Herodotus and the Persian Wars. By JOHN CLAUGHTON. Greece and Rome: Texts 
and Contexts. Cambridge and New York: Cambridge University Press, 2008. Pp. 
vii + 152. Paper, $25.00. ISBN 978–0–521–68943–4.

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Previously published CJ Online reviews are at 

CJ Forum Online Exclusive 2009.01.01

Claughton’s collection of selections from Herodotus, narrowly arranged 
around Herodotus’ account of the Persian Wars proper (few digressions are 
included), is attractively produced and provides a very readable 
translation of excerpts that provide a good overview of Herodotus’ 
account of the Persian Wars. This collection is part of Cambridge’s new 
series Greece & Rome: Texts and Contexts, which is intended for secondary 
schools and undergraduates, with the aim of enabling students to engage 
with the primary texts and develop their own informed opinions. While this 
is a laudable goal, and while the most dedicated students may find that 
this edition piques their interest in Herodotus and encourages them to read 
more on their own, this edition provides little real help to the average 
student in understanding Herodotus or his Histories or the world and world 
view that shaped his work. These limitations reduce the value of this 
translation as a text for students.

Claughton’s translation has several strong points that will certainly 
prove attractive to students. The appearance of the book is appealing to 
the eye with its full color illustrations and well-chosen maps; the method 
of indicating footnotes is both visually striking and familiar (key words 
and phrases are printed in blue, reminiscent of links on webpages, 
indicating the presence of a footnote that is introduced with the lemma 
reproducing the highlighted words in the text; the use of footnotes rather 
than endnotes is to be applauded). Also useful is the inclusion of 
ancillary texts, which are helpfully placed in the main text rather than 
relegated to an appendix (e.g., Herodotus’ account of Croesus on the pyre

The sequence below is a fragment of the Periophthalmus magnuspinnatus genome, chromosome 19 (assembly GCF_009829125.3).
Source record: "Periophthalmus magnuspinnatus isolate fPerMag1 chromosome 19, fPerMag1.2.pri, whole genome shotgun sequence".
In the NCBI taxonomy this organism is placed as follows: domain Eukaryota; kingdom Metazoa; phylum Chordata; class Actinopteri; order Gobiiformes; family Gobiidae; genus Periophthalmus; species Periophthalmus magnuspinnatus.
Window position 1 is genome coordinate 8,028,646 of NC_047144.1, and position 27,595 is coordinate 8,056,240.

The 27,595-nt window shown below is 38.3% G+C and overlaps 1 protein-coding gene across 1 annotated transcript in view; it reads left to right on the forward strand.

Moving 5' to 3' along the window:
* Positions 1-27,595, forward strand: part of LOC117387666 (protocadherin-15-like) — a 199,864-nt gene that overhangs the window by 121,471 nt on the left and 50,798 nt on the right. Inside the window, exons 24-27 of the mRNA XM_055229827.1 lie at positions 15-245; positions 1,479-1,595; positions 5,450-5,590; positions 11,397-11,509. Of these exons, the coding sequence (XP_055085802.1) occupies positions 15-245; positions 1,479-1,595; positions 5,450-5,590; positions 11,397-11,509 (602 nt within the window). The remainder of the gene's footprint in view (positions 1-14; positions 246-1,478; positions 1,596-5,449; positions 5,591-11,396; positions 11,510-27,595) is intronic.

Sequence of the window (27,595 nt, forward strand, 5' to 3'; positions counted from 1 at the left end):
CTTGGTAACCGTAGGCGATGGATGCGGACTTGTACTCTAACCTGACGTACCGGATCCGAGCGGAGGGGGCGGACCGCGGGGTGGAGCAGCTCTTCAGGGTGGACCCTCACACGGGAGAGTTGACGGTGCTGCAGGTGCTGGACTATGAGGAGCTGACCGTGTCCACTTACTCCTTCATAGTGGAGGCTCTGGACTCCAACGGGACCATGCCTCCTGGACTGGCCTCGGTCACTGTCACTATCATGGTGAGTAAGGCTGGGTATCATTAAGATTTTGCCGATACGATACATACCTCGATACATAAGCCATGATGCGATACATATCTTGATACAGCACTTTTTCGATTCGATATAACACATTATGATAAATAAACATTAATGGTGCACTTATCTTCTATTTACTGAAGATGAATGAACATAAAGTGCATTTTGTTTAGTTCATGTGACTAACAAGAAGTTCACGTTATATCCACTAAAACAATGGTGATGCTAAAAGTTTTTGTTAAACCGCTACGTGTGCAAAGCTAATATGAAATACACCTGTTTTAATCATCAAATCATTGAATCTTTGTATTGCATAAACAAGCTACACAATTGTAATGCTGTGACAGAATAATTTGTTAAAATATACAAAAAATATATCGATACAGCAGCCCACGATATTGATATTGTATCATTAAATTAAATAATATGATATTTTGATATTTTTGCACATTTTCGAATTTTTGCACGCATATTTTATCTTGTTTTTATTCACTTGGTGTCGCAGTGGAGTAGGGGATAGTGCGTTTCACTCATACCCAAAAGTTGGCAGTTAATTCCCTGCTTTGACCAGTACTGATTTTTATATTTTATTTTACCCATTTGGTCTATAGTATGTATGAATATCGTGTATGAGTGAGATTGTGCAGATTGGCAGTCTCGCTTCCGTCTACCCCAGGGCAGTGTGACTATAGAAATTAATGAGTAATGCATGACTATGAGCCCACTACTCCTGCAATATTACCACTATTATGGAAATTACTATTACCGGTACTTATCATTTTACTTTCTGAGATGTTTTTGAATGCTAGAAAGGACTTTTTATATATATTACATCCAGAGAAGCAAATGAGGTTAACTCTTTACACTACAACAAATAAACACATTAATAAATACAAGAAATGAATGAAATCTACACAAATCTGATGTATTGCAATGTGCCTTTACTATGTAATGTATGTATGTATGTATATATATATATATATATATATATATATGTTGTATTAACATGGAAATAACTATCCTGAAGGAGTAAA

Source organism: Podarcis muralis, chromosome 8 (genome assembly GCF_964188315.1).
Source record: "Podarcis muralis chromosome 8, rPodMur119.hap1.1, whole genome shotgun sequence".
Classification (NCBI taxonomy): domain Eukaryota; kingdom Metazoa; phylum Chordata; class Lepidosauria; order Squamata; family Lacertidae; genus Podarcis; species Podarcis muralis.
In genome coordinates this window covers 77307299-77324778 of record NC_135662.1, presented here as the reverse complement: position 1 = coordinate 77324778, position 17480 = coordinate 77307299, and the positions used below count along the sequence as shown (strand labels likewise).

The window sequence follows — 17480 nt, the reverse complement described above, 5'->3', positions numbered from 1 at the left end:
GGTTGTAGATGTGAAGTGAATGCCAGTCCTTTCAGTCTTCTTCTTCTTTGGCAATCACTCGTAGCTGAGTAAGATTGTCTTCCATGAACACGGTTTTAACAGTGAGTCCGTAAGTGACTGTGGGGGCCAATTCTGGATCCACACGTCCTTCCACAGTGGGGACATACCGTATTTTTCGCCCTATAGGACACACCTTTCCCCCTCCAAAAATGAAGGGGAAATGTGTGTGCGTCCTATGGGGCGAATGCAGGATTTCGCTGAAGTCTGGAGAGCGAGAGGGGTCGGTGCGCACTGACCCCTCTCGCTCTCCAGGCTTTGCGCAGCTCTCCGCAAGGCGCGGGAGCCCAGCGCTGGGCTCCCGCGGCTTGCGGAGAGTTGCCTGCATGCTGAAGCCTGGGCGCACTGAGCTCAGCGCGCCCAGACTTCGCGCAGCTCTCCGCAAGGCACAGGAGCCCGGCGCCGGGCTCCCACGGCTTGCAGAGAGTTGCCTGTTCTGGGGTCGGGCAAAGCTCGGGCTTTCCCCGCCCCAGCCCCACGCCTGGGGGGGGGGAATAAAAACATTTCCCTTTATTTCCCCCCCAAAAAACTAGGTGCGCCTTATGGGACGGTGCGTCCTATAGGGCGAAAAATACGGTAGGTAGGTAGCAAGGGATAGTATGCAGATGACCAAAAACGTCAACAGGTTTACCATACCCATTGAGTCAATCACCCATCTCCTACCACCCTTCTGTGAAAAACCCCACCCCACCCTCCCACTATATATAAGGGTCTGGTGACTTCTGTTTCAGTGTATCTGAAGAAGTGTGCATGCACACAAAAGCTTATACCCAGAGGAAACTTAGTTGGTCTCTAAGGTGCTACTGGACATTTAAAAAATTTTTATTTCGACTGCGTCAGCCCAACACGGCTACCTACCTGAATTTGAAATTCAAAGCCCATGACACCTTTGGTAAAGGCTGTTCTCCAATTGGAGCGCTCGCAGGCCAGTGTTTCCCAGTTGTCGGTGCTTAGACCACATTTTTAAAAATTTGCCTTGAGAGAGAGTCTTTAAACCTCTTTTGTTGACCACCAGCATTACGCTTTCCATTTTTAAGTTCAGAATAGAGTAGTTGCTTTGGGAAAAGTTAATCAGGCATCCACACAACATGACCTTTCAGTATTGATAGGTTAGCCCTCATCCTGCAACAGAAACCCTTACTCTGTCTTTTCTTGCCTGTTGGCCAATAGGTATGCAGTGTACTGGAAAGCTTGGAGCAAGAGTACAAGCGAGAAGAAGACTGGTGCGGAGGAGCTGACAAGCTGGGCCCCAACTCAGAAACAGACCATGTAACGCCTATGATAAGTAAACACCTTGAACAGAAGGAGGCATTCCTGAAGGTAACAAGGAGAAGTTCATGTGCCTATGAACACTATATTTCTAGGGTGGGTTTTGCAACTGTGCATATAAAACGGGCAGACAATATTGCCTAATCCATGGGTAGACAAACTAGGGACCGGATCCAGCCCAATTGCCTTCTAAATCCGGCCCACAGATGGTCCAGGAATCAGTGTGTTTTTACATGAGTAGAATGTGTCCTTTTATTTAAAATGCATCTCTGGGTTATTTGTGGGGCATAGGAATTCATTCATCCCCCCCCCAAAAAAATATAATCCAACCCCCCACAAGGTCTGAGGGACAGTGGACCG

is accompanied by a selection from Bacchylides’ Ode 11, although its 
number is omitted, as is any translation of Bacchylides in the recommended 
readings; students who find Bacchylides interesting are left to their own 
devices). On the whole, the resemblance to webpages will likely prove 
familiar and comfortable, potentially encouraging students to read the 

Its eye-catching appearance and the readable translation aside, the narrow 
focus and the lack of sufficient help to the novice render this book of 
limited use to students who want to understand the Histories. There is no 
introduction, and while it is good to encourage students to develop their 
own opinions about ancient sources, these opinions need to be informed, and 
informed opinions do not spring fully formed from the heads of high school 
or undergraduate students. In addition, while each chapter and section ends 
with questions that can serve to guide students towards thinking more 
deeply about particular issues, these questions tend to be unanswerable on 
the basis of the student’s reading of the selection. For example, 
students are asked to consider what sources Herodotus had for the Battle of 
Marathon and how these sources affected his narrative (p. 48). This is not 
a question a student can answer simply from reading the text, and the 
question of Herodotus’ sources has not been discussed in an introduction 
or footnotes, nor is a source for further reading suggested. An 
introduction that set out the background for Herodotus and his methodology, 
the Greek world on the eve of the Persian Wars, the Persians themselves, 
the nature of Greek warfare, etc. would have helped the student immensely. 
Engagement with scholarly issues requires familiarity with the scholarly 
background to those issues. A book aimed at students ought not to leave 
them floundering about on their own, attempting to make sense of aspects of 
the text that they are in no position to know about on their own and have 
been given no help in understanding.

The majority of the footnotes are also of limited value in understanding 
and appreciating Herodotus. Instead, they tend to be idiosyncratic and in